Finding the best franchise is always difficult. Franchise lawyer Barry Kurtz points out a few things to consider.
You want to have your own business? Make a good income? Control your future? Franchising may be the ticket. Small business powers the American economy in good times and bad, but these days, the risks associated with starting your own business are greater than ever. This makes franchising a good choice for many entrepreneurs, for two reasons. .... >> read more
Franchising abounds with opportunities. Which one is best for you? To answer that question is to take a journey inward, because what path you take into the world of franchising depends in great measure on who you are and what you want to accomplish. Here are five things to think about as you take that journey. .... >> read more
Becoming a franchisee isn’t like starting a business in your garage. For one thing, you don’t have to invent everything as you go along; when signing up with many franchisors, you buy a complete business system invented by someone else – for example, McDonald’s method of flipping burgers. For another, assuming you sign on with a well-known franchisor, you don’t have to worry about whether people will buy your product or service. On the other hand, you do have to make sense of the disclosure document, otherwise known as the FDD, or uniform franchise disclosure document – a crucial step in becoming a franchisee, and easier said than done. Here’s what I tell my clients to look for in studying the FDD. .... >> read more
To many of my clients, the easy part about becoming a franchisee is deciding what kind of franchise to buy. The hard part is finding the right franchisor to buy it from. But it’s not impossible if you keep a few ideas in mind, the most important being that due diligence is a two-way street. Here are five pointers for carrying out effective due diligence. .... >> read more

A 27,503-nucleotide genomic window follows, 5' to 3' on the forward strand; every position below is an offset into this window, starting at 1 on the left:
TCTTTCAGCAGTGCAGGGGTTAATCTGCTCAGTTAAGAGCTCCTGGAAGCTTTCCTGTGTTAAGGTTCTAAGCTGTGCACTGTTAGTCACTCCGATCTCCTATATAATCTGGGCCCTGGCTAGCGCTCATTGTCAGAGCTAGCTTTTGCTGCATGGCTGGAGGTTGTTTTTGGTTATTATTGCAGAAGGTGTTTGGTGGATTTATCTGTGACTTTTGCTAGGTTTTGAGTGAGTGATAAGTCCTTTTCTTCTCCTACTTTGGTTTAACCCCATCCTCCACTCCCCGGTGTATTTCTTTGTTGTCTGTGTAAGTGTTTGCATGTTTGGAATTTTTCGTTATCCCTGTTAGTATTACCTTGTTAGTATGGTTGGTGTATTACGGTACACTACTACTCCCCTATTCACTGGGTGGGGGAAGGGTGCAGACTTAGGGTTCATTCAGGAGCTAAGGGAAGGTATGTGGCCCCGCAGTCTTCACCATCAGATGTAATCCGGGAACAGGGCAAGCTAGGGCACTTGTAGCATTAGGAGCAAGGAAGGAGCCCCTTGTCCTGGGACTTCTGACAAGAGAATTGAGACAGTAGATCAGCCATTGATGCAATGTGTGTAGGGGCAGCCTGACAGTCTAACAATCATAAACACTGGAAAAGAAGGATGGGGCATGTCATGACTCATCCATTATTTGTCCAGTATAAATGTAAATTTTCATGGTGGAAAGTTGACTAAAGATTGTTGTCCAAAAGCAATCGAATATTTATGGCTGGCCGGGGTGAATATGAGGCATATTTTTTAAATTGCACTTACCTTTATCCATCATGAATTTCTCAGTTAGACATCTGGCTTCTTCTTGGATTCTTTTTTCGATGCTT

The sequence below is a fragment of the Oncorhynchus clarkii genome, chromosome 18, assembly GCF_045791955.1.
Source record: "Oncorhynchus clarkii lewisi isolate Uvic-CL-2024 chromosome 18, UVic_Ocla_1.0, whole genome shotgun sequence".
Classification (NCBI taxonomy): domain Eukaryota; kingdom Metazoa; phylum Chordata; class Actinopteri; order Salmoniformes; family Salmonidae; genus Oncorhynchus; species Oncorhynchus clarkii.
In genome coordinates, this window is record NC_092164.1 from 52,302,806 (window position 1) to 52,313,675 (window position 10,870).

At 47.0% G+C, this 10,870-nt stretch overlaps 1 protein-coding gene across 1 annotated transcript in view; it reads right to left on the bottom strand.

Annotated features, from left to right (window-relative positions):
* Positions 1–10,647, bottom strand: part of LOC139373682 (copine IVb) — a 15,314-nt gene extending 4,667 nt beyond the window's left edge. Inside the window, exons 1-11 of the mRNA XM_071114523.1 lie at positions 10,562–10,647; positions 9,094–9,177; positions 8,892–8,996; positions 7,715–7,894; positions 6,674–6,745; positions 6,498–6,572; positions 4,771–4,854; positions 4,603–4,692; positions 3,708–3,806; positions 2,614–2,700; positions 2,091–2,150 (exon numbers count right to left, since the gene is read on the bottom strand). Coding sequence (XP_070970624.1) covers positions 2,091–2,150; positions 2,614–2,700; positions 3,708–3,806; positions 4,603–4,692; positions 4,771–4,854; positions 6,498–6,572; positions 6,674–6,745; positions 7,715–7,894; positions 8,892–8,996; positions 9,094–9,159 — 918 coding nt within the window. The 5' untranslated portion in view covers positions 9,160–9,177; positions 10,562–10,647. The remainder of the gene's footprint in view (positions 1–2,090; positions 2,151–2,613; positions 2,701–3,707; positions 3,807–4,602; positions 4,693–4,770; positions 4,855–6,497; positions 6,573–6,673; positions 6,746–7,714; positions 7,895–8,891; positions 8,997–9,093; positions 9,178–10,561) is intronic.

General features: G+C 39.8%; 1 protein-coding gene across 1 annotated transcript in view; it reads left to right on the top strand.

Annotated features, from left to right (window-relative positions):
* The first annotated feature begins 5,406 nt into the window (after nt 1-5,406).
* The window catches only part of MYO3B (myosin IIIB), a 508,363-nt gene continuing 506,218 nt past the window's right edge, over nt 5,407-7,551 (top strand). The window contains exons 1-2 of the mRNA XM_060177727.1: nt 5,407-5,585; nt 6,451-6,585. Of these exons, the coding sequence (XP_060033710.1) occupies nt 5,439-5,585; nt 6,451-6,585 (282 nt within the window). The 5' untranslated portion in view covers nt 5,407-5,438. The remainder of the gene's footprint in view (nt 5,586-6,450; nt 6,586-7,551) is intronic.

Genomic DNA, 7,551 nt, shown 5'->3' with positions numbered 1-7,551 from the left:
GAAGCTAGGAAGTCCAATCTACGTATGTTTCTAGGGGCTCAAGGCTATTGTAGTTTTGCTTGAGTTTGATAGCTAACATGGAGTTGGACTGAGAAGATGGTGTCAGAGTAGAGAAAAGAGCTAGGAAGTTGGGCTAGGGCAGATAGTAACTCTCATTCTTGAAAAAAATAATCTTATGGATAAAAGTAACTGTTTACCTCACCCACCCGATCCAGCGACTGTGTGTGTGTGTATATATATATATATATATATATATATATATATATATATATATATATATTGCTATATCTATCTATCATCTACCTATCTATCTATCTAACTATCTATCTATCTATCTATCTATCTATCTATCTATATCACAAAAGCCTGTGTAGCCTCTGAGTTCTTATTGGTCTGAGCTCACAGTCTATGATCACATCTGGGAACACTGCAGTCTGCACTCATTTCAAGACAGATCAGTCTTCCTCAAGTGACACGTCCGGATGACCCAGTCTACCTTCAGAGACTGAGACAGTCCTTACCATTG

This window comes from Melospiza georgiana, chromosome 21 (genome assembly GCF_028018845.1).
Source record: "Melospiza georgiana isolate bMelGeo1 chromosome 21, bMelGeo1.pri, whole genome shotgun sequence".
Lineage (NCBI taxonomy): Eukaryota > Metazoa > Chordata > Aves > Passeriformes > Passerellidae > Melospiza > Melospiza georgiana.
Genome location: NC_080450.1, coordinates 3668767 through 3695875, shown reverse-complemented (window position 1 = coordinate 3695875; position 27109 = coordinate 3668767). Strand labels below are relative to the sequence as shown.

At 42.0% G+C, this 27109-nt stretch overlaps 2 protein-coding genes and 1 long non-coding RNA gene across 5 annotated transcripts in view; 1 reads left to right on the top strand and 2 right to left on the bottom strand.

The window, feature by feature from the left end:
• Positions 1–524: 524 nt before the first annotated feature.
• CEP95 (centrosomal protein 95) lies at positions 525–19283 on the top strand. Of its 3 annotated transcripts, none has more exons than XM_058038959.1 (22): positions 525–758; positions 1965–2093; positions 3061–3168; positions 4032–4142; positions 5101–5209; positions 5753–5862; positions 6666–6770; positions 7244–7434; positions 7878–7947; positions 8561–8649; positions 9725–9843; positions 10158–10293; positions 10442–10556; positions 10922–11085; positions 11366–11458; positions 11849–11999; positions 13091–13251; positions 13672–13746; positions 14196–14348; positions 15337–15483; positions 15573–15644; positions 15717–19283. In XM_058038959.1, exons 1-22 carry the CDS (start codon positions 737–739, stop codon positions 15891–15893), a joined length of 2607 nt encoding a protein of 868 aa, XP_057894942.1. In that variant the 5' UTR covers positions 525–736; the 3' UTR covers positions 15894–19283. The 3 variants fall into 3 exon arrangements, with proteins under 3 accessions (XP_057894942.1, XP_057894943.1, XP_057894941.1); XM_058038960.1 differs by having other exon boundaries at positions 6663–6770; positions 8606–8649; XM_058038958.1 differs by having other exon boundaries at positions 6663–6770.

We generally advise both our start-up franchisor and franchisee clients to operate their business as an entity. Far too often, entrepreneurs are unaware that LLCs and corporations are very different. .... >> read more
Recessions are no fun for businesses of any kind, and the current downturn has exacted a heavy toll among small businesses in particular. Recession or no recession, however, franchises seem to do better than non-franchise businesses, according to recent data from several sources, so if you're thinking of launching yourself as an entrepreneur, give the industry a good look. .... >> read more
Franchisees struggle during hard times just like other business owners, and some fail. Those who survive, however, are often in excellent position to grow once better times return. Why? Because they have been tested, and they often find that their franchisors, having been tested themselves, need help getting back into growth mode - and who better to provide that help than a franchisee with really good survival skills? .... >> read more
Fledgling franchisees, like people launching any business, tend to be optimists, and when they talk about the future, they generally see opportunity, not the threat of failure.
But failure happens in franchising, too, and when it does, it may bring into play a complex, sometimes-overlooked clause in the typical franchise agreement that can prove devastating - the liquidated damages clause. .... >> read more
If you think signing a franchise agreement is hard on the nerves, wait till you have to talk with a landlord about a lease. .... >> read more
Believe it or not, the courts are capable of exercising common sense when it comes to the one element in the Franchise Disclosure Document that, if sloppily written, can make a plaintiff's attorneys salivate - Item 19.... >> read more
The relationship between franchisors and franchisees is a close one, but that doesn't put franchisors on the hook for everything their franchisees do.
So, at any rate, says the California Court of Appeal in the case of the hotel clerk, the bumptious guest, the dog, and the cousin, which is broadly applicable in other states with laws on the books similar to the California Unruh Civil Rights Act. .... >> read more
Initial franchise fees and royalty fees lie at the heart of franchising, and for start-up and existing franchisors alike, they can prove big stumbling blocks to fashioning a viable business model. .... >> read more
As a franchisor, do you have the right to terminate a franchise agreement if one of your franchisees gets into trouble with the law? .... >> read more.